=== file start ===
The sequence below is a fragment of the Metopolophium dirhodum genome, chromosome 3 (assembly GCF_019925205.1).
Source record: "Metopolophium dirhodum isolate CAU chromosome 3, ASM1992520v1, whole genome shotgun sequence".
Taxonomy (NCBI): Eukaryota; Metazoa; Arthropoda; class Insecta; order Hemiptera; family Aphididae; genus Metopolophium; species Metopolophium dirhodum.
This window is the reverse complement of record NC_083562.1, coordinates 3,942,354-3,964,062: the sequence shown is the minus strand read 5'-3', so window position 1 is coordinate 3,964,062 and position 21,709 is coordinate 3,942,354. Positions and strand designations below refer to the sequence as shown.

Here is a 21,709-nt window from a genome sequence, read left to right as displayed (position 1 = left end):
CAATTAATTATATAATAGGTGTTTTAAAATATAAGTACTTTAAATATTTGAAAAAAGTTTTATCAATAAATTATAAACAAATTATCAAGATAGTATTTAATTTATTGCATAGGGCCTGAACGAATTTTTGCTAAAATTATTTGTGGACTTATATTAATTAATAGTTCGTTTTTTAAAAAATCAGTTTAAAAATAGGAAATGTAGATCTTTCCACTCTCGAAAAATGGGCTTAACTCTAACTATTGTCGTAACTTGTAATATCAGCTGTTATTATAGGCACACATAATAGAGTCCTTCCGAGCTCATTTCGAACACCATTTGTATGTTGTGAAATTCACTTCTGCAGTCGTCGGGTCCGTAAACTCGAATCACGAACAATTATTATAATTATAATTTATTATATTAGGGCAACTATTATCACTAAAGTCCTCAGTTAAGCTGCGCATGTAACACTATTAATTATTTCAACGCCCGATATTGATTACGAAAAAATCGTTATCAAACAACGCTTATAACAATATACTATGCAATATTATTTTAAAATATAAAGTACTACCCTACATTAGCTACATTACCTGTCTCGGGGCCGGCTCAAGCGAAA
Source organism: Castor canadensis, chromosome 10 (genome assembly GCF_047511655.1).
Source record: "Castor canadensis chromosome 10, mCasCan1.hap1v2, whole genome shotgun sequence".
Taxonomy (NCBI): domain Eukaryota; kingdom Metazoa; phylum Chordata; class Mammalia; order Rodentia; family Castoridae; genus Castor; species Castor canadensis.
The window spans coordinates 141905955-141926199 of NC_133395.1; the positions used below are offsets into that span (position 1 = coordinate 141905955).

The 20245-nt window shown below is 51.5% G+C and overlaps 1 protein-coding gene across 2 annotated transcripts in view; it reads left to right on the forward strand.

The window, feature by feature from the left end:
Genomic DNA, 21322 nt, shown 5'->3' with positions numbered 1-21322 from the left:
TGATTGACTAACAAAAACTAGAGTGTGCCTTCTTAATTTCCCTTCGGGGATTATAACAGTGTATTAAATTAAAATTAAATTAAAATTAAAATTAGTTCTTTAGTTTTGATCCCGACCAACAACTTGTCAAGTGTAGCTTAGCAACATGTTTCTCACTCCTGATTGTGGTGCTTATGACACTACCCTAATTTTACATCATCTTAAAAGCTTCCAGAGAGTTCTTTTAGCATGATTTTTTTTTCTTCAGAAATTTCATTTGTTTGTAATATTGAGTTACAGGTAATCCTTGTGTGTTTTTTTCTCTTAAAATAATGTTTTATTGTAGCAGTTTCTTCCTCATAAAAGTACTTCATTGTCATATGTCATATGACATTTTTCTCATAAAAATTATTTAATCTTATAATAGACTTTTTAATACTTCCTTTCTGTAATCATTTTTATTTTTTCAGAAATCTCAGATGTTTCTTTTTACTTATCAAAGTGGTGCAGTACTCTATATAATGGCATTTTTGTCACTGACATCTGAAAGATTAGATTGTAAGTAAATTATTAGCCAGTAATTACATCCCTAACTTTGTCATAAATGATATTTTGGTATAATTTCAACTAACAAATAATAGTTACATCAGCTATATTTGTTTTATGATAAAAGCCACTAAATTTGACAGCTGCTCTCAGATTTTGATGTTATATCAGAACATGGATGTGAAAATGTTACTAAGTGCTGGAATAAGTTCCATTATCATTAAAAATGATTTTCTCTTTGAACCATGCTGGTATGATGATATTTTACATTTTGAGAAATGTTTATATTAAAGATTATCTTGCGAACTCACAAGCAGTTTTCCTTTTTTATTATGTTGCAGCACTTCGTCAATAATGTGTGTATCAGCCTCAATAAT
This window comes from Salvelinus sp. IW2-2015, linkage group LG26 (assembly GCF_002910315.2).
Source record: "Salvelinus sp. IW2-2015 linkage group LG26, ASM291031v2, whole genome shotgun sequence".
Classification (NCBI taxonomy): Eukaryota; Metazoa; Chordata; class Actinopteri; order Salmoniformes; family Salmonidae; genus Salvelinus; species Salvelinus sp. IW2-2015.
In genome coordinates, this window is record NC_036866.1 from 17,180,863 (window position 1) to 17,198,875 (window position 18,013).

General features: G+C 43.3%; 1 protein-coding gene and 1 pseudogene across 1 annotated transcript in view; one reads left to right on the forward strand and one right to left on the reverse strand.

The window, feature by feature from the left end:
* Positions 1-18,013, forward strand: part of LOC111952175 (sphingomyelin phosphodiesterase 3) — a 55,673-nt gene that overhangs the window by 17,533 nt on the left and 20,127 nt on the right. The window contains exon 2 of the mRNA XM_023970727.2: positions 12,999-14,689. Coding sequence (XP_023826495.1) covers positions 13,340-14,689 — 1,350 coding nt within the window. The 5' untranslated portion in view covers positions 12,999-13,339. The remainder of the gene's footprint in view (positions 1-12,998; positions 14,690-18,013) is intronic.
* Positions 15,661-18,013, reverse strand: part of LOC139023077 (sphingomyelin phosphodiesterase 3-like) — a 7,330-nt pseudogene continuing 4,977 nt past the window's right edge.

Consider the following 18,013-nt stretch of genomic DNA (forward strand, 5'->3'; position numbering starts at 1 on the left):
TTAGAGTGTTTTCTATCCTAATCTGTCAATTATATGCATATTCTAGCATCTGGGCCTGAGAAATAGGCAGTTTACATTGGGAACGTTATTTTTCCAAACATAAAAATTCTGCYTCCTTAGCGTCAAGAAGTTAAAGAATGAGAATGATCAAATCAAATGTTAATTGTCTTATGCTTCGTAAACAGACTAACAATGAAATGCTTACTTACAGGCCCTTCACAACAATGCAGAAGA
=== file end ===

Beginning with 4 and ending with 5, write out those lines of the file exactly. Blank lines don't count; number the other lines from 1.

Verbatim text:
This window is the reverse complement of record NC_083562.1, coordinates 3,942,354-3,964,062: the sequence shown is the minus strand read 5'-3', so window position 1 is coordinate 3,964,062 and position 21,709 is coordinate 3,942,354. Positions and strand designations below refer to the sequence as shown.

Here is a 21,709-nt window from a genome sequence, read left to right as displayed (position 1 = left end):